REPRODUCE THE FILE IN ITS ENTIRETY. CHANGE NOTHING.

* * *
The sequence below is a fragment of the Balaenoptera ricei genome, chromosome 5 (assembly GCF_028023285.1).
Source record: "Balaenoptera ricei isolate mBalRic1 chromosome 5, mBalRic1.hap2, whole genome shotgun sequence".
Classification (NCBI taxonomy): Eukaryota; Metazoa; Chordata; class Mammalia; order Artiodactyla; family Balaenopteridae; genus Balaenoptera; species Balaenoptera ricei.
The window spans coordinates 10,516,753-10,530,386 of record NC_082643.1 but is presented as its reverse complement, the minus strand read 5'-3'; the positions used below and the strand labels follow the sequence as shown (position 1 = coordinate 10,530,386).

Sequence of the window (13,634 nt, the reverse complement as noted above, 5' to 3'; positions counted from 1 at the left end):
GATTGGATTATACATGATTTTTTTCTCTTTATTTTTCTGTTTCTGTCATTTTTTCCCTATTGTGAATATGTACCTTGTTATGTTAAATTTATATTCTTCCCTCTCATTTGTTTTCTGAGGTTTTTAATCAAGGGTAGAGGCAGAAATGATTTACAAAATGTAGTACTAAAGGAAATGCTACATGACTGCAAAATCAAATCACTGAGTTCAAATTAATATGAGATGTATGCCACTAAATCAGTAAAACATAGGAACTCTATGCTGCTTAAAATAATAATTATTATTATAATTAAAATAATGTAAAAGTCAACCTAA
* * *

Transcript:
The sequence below is a fragment of the Balaenoptera ricei genome, chromosome 5 (assembly GCF_028023285.1).
Source record: "Balaenoptera ricei isolate mBalRic1 chromosome 5, mBalRic1.hap2, whole genome shotgun sequence".
Classification (NCBI taxonomy): Eukaryota; Metazoa; Chordata; class Mammalia; order Artiodactyla; family Balaenopteridae; genus Balaenoptera; species Balaenoptera ricei.
The window spans coordinates 10,516,753-10,530,386 of record NC_082643.1 but is presented as its reverse complement, the minus strand read 5'-3'; the positions used below and the strand labels follow the sequence as shown (position 1 = coordinate 10,530,386).

Sequence of the window (13,634 nt, the reverse complement as noted above, 5' to 3'; positions counted from 1 at the left end):
GATTGGATTATACATGATTTTTTTCTCTTTATTTTTCTGTTTCTGTCATTTTTTCCCTATTGTGAATATGTACCTTGTTATGTTAAATTTATATTCTTCCCTCTCATTTGTTTTCTGAGGTTTTTAATCAAGGGTAGAGGCAGAAATGATTTACAAAATGTAGTACTAAAGGAAATGCTACATGACTGCAAAATCAAATCACTGAGTTCAAATTAATATGAGATGTATGCCACTAAATCAGTAAAACATAGGAACTCTATGCTGCTTAAAATAATAATTATTATTATAATTAAAATAATGTAAAAGTCAACCTAA